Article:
We plan to send out more blog posts going forward and these will range from personal finance topics to big picture investing and economic topics. Today we are writing about a personal finance topic that comes up regularly in various forms. Here are some example questions we hear:
· Should we continue to rent or should we buy?
· When will the housing market come down? It’s so expensive!
· Should we downsize and invest the extra cash or stay in our current home?
You get the idea. Rather than answer specific questions we’d like to cover some concepts so that a broad range of questions get addressed.
First, over the long-term buying is generally the right choice if you can afford it and don’t expect to move in the near term. Those are two big caveats, though, and we’ll drill into each of them. The cost of buying and selling a home is significant, so buying a primary residence is not something we would recommend if you don’t plan on staying in the home for several years. Ideally you would plan to live there for 10 years or more. This allows for the costs of buying and selling to be offset by multiple years of appreciation of your home’s value.
The other caveat above is affordability. This comes in two varieties: the cash for the down payment and the ongoing expenses. The first is just a question of whether you have saved enough to get a mortgage. Typically, this is 20% of the purchase price, but there are ways around this. The simplest is to apply for an FHA loan where the down payment can be as little as 3.5% of the purchase price. There are restrictions to these loans and you can read about those here. Next is the question of covering the ongoing expenses. Along with the monthly mortgage payment, you will have to pay property tax, homeowner’s insurance and maintenance costs that renters don’t have to pay. Conventional mortgages, as well as FHA loans, have income requirements that should keep most people safe from overextending themselves, but it’s always good to work through the numbers on your own or with a financial professional.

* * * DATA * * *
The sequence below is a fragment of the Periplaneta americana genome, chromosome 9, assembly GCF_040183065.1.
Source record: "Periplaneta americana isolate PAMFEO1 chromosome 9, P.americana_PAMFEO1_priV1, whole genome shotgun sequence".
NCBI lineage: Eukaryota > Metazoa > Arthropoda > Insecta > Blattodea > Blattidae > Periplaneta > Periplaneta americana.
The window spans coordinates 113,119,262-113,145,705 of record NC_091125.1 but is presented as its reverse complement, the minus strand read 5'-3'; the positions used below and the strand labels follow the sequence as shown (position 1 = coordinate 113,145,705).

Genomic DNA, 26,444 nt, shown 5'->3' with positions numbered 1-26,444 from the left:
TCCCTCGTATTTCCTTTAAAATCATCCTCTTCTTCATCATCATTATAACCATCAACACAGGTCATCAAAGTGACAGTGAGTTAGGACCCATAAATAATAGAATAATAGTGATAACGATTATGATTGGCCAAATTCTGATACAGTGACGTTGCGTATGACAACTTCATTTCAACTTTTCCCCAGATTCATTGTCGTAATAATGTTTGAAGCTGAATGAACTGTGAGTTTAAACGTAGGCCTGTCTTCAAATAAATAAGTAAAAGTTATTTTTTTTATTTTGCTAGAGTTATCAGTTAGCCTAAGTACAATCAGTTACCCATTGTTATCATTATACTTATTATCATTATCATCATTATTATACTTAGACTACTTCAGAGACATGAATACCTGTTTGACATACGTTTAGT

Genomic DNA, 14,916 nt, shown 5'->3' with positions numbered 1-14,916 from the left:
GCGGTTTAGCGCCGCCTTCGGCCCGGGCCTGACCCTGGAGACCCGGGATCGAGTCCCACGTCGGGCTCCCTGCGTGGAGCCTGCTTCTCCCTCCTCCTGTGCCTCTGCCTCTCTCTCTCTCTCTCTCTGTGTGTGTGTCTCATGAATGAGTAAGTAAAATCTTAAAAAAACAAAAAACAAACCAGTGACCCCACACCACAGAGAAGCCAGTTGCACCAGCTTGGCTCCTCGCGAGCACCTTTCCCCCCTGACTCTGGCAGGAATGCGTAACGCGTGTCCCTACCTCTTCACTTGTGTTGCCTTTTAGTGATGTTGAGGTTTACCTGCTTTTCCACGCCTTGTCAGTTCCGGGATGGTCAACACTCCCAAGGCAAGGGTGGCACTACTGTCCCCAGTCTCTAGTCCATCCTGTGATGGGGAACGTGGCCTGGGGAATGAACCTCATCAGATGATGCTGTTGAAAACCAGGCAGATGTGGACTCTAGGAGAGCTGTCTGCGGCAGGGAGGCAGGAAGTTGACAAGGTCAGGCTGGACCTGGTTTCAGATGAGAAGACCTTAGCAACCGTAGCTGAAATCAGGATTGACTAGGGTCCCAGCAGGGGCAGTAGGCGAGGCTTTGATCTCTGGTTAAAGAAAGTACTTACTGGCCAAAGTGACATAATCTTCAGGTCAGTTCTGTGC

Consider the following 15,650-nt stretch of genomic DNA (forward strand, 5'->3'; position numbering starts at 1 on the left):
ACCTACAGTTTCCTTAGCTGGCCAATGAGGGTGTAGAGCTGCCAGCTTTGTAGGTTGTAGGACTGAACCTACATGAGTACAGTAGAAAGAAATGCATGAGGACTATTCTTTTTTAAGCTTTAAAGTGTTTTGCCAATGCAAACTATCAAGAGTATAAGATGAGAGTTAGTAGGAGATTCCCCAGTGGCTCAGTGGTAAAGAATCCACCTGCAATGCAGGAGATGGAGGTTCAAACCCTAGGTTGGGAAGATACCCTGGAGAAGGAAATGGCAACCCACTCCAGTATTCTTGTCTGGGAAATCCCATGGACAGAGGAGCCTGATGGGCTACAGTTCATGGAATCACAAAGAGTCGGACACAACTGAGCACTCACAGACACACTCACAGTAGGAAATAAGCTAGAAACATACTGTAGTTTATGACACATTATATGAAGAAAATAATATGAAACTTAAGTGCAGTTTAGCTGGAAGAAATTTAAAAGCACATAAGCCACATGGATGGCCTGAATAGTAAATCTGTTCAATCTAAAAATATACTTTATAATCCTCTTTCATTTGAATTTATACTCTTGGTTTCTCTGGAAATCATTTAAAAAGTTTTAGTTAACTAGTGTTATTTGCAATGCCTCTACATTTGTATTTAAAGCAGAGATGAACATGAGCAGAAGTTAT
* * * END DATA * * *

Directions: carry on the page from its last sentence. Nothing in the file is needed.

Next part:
Another common concern, especially in places like the San Francisco Bay area, is that prices are so high that they must come down in the future and waiting for that to happen seems prudent. While this can be considered a compelling argument, it’s not foolproof. What if it takes five years for the housing market to hit another bottom? In the meantime it could go up enough that the drop just comes back to today’s prices. You’ve been paying rent for five years rather than building equity in a home (by paying down your mortgage) only to buy a house at the same price you could have paid five years earlier. There’s no certainty we won’t see a downturn sooner and have the drop be deeper, but buying a home if you can afford it and plan to stay in the area for a long time is generally the right decision. Of course, some people want the flexibility and simplicity of renting rather than owning a home and preferences like that need to be weighed along side the financial considerations.
For anyone who wants to be able to calculate the cost of renting vs. buying, we’ve built a simple calculator to compare the cost with various inputs that you can change. You will want to enter your own information in the highlighted fields. If you don’t know what to enter for some of the fields the default values are reasonable estimates for California homeowners. The most important ones to update are the monthly rent, purchase price, down payment and years of analysis, which is the time horizon over which costs are estimated. To view the calculator more easily you can open it in a separate tab: Rent vs Buy Calculator
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